Infants and children with severe sepsis and septic shock should receive an initial fluid bolus of 20 mL/kg of isotonic crystalloid, followed by regular, frequent reassessment. In some scenarios, such as resource-limited settings with little or no ability to provide critical care, the use of restrictive volumes of isotonic crystalloid may be associated with improved survival. Infants and children with febrile illness who are not in compensated or uncompensated shock should not routinely receive a bolus of fluid, but rather should be reassessed to identify deterioration early as well as need for further observation or treatment.
Should atropine be administered routinely as a premedication for emergency endotracheal intubation in non-neonates?
The practice of routinely administering atropine as a premedication for emergency endotracheal intubation is controversial, but reasonable in situations with a higher risk of bradycardia. There are data to suggest there is no minimum dose of atropine required when it is used for this indication.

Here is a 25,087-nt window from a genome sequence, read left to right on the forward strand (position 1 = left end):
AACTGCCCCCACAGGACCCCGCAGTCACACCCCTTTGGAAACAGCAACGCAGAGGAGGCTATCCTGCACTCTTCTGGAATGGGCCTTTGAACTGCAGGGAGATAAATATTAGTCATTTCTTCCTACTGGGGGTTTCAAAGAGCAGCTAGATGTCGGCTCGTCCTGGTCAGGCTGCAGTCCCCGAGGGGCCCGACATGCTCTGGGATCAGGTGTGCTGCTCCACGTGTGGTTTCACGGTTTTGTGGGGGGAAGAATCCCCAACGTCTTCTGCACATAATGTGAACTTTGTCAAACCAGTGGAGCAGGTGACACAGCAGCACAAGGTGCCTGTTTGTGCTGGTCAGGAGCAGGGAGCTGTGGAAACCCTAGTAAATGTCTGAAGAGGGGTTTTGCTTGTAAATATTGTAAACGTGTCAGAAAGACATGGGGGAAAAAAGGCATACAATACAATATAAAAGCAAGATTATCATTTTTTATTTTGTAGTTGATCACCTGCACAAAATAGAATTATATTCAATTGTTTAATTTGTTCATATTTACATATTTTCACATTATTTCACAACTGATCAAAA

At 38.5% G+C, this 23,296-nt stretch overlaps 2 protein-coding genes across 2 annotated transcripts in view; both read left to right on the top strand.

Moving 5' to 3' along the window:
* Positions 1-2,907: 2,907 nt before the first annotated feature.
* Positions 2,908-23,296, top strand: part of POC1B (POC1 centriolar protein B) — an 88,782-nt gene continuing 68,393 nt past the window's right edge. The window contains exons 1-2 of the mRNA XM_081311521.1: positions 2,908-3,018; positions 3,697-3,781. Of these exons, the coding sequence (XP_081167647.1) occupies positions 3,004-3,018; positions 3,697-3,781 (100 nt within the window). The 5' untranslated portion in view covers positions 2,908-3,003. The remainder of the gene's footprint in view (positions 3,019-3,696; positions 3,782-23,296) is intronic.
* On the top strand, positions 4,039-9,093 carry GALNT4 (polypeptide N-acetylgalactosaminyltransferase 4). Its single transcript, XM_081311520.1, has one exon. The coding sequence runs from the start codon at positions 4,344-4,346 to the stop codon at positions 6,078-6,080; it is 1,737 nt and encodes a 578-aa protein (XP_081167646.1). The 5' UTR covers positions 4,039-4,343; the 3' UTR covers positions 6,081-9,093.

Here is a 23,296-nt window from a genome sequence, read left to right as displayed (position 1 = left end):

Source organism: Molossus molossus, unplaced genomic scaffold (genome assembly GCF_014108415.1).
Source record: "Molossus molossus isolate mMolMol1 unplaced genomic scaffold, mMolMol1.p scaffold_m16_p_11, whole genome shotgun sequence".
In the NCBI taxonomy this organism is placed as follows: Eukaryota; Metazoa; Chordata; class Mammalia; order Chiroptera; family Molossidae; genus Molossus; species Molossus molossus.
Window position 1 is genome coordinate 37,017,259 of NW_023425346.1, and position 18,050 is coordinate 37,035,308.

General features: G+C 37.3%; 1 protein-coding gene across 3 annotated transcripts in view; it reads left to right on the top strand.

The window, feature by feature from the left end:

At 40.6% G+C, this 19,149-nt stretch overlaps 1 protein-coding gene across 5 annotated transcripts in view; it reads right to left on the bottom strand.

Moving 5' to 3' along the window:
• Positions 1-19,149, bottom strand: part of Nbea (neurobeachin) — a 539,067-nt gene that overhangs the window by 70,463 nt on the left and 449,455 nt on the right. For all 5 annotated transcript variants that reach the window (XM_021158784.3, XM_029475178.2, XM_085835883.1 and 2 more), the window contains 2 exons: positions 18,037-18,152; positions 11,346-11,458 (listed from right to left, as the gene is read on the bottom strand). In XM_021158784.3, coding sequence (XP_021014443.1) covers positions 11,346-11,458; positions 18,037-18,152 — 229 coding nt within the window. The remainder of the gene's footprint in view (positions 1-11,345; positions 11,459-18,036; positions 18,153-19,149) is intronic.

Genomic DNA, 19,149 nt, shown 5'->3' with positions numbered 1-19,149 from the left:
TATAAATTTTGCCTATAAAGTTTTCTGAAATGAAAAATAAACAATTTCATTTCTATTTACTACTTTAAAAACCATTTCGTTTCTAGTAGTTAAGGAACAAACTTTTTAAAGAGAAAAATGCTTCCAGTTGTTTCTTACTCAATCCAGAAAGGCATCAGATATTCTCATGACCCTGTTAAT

Should etomidate be used as the sedative during the rapid sequence intubation of a child in septic shock?
Etomidate is a sedative agent with minimal adverse hemodynamic effects. However, etomidate should not be used routinely in paediatric patients with suspected septic shock because adrenal suppression has been documented after its use in children and adults, and administration is associated with higher mortality rates.